Lifewatch: Heart surgery

Reported by Claire Hosmann - email
Posted by Debra Worley - email

(WECT) - Every year, 17,000 children are born in the United States with a hole between chambers in their heart.

The hole forces their hearts to work overtime, creating a life-threatening situation.  Doctors are now patching the holes without even opening the chest.

15-year-old Anja Fortier has always had a funny feeling.

"You know when you get nervous and you get butterflies in your stomach? It kind of felt like that," explained Anja.

But the butterflies were actually in her heart.  She was born with an atrial septal defect - a hole between her heart's two upper chambers.  The hole has put her at risk for serious heart problems.

Fixing a problem like Anja's used to mean open heart surgery.  Now, she's having a far less invasive procedure that closes the hole with a prosthetic patch.

"We have a metal framework that sits around both sides of the defect to keep the tissue in place," said Dr. Robert Vincent.

The procedure takes less than an hour and is guided by real-time imaging while doctors send a catheter through the femoral vein.

A thin tube guides the patch into the heart.  Once it's in place over the hole, it's visible on the ultrasound.

Over time, tissue grows over it, sealing it into place permanently.

"It's really awesome to be able to come in on the day of the procedure, have it done and go home either that day or the next day without any surgery, without any incision and any stitches," said Dr. Vincent.

Patients who undergo the heart repair procedure are usually able to go home the same day.

Doctors say the results are just as effective as the traditional open heart repair surgery.

For more information, please contact:
Children's Healthcare of Atlanta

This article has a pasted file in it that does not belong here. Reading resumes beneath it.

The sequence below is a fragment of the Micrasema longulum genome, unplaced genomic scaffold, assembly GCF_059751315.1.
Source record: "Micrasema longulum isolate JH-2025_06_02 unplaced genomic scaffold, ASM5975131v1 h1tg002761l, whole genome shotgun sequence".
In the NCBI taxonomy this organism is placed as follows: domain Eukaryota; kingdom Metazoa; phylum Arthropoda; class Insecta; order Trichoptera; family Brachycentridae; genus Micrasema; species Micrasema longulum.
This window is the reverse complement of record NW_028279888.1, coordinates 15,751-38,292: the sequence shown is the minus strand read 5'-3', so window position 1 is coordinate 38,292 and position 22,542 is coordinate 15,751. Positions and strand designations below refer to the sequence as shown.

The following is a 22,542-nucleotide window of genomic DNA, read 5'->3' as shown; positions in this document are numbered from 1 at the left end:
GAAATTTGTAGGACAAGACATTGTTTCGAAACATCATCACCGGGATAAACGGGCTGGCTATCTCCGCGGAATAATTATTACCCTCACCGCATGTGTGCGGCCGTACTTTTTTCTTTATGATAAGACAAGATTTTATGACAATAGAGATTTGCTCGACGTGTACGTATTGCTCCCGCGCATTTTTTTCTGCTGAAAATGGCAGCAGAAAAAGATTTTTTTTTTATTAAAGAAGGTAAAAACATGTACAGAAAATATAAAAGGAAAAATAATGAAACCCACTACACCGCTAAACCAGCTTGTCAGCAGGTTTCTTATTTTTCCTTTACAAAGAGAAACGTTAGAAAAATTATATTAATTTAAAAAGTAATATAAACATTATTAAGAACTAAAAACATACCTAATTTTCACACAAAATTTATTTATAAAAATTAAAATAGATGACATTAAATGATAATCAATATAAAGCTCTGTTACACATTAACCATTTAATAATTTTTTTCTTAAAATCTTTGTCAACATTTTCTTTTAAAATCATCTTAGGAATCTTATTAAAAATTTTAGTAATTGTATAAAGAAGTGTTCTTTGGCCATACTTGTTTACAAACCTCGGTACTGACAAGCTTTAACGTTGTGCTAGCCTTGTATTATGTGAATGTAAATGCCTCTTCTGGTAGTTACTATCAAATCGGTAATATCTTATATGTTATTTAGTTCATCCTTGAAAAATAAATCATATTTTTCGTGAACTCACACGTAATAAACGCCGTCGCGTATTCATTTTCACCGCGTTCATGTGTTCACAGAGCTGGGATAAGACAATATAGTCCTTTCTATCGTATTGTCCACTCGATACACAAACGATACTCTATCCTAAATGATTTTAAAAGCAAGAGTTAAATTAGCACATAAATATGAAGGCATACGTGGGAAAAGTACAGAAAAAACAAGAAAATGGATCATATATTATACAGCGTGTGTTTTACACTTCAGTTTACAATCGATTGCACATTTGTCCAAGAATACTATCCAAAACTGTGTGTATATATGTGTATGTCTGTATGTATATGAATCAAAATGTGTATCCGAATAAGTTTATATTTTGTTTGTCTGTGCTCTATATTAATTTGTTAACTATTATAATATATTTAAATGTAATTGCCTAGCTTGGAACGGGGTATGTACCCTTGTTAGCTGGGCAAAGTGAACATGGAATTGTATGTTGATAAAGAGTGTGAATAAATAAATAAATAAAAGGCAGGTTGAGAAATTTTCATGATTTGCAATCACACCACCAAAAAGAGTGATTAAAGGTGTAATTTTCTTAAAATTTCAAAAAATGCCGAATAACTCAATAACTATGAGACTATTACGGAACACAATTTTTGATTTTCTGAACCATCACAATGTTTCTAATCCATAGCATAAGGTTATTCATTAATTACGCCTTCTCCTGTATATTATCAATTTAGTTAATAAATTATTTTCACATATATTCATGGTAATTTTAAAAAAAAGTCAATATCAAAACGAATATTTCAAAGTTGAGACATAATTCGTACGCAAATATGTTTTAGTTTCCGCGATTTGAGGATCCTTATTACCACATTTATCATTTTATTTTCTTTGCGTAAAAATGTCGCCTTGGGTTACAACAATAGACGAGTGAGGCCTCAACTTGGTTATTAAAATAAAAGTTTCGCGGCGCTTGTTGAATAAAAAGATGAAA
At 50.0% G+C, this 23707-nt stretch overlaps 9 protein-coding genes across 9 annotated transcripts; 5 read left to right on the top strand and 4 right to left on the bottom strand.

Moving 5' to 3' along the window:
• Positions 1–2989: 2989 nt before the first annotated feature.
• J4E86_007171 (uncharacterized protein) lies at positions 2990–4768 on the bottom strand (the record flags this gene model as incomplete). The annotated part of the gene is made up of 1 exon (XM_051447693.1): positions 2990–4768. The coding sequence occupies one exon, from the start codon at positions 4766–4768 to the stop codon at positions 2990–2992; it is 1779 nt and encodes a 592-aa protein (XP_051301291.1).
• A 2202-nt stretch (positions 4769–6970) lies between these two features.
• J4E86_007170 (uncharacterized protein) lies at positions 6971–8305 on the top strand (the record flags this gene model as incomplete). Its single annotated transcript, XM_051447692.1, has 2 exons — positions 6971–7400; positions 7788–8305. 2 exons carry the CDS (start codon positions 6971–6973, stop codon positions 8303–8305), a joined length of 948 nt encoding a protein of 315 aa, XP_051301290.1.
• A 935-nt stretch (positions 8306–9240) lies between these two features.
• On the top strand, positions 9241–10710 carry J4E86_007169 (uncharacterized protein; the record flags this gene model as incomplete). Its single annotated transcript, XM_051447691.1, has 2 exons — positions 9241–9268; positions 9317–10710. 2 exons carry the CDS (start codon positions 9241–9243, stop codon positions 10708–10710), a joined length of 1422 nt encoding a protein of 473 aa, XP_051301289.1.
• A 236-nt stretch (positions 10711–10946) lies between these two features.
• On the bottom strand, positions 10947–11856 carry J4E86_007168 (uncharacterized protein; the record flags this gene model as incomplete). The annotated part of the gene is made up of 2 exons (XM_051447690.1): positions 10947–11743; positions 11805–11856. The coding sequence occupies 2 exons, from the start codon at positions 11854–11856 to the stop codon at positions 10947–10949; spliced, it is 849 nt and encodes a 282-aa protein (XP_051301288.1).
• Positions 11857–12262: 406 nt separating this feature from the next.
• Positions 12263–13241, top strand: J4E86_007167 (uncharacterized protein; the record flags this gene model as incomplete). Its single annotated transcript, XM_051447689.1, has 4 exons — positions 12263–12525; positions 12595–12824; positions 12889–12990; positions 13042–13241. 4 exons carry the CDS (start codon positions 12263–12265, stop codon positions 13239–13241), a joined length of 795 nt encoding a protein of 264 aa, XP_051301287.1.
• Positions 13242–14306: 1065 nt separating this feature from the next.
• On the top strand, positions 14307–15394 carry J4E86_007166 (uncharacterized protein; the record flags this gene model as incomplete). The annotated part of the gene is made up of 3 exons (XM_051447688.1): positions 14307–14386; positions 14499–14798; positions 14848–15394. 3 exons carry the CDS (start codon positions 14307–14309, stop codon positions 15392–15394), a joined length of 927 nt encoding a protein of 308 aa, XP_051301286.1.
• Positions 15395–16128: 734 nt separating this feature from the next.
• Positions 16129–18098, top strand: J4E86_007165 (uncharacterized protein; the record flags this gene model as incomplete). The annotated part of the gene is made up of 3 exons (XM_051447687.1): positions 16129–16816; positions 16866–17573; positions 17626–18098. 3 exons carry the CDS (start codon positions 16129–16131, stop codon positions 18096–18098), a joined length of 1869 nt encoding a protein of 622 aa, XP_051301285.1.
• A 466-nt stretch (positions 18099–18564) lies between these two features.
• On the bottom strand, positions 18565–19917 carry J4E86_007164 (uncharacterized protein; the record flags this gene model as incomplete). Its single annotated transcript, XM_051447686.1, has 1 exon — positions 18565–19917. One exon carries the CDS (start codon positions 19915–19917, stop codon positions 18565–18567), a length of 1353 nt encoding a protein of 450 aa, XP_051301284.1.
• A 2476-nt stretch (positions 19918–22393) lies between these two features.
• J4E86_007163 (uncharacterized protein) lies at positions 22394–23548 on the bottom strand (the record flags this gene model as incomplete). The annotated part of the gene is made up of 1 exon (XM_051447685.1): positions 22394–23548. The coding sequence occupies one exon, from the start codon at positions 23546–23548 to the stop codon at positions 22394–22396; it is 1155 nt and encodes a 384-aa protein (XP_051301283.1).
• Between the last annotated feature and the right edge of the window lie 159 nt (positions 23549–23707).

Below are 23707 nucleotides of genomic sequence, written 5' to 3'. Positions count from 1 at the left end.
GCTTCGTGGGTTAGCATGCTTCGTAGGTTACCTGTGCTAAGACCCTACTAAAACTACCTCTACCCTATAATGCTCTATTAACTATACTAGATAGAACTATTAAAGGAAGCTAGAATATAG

(404) 250-KIDS [5437]

BACKGROUND: Atrial septal defect (ASD) is a type of congenital heart defect where a hole exists in the septum, the wall between the heart's left and right chambers. Roughly eight out of 1,000 babies are born with a form or congenital heart disease. Six to eight percent of those babies have an ASD. The hole allows blood to flow between the left and right atria. One in four individuals with ASD have small defects that close up on their own during infancy or childhood. When a large defect is present, a large amount of arterial, or oxygen-rich blood, can leak from the heart's left side to right side. The blood is then pumped back to the lungs, despite it already being rich in oxygen.

Therefore, the oxygenated blood displaces oxygen-deficient blood. The condition rarely causes symptoms, which is why many people with ASDs don't realize they have it. The increased blood flow from the right side of the heart to the lungs causes a heart murmur, or swishing sound, which is often the first indicator of the defect. A chest X-ray, electrocardiogram or echocardiogram can help a physician diagnose the condition. Over time, ASDs can damage the heart and lungs. It may lead to heart failure or high blood pressure in the lungs, shortening a patient's life span.

THE SURGICAL APPROACH: After an ASD is diagnosed, a cardiologist will decide whether treatment is necessary. The standard treatment for closing defects has traditionally been open heart surgery, which has been performed for more than 35 years. "It is a very effective procedure," Robert Vincent, M.D., a pediatric oncologist at Children's Healthcare of Atlanta, told Ivanhoe. "It was one of the first operations that was ever done to correct congenital heart defects, and it is very safe." The procedure involves opening the chest so a surgeon can stitch the hole closed or place a patch over it. Eventually, heart tissue will grow over the patch or stitches. Patients can usually leave the hospital three or four days after surgery, but one downfall is the large scar that remains on the chest. As an alternative to the invasive surgery many teens can be treated with cardiac catheterization, where a catheter, or thin, flexible tube, is inserted through the groin into a blood vessel and threaded up to the heart. A cardiologist then inserts a device shaped like a "dumbbell," made of two mesh discs connected by a short mesh waist. The waist fills the hole and the two discs keep it in place. The procedure leaves no scar.

A new catheter delivery procedure was recently approved by the FDA to close atrial septal defects. Instead of the mesh "dumbbell," the procedure uses a prosthesis made of biocompatible material that allows tissue to grow in the device to seal the defect. The GORE HELEX Septal Occluder is made of ePTFE patch material that is supported by a single wire frame. Over several weeks or months, cells penetrate the ePTFE patch. The implant has been available in Europe, Latin America and Australia. It has already been used in thousands of successful implants. Even though this new option exists, open heart surgery may still have to be performed when defects are not in a position that can be closed with a catheter, Dr. Vincent said.